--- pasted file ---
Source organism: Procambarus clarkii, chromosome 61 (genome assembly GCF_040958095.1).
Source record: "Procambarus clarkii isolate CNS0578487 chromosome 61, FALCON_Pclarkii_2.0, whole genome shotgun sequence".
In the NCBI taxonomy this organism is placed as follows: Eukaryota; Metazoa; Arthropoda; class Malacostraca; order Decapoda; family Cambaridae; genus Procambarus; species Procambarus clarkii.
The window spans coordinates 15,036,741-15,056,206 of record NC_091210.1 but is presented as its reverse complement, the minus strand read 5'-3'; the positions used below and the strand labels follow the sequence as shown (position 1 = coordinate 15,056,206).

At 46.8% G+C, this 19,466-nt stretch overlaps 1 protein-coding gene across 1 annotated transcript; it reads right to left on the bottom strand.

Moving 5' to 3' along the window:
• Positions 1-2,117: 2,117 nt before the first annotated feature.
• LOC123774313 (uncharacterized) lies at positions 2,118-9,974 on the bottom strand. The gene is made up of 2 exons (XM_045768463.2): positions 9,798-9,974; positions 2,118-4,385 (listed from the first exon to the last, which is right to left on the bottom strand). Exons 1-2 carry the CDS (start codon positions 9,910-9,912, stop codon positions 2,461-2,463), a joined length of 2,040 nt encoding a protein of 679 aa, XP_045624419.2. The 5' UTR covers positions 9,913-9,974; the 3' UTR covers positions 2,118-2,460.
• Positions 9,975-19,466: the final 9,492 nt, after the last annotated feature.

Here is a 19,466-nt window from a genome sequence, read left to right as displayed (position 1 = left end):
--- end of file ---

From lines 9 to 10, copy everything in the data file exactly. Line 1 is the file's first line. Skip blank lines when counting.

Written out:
• Positions 9,975-19,466: the final 9,492 nt, after the last annotated feature.

Here is a 19,466-nt window from a genome sequence, read left to right as displayed (position 1 = left end):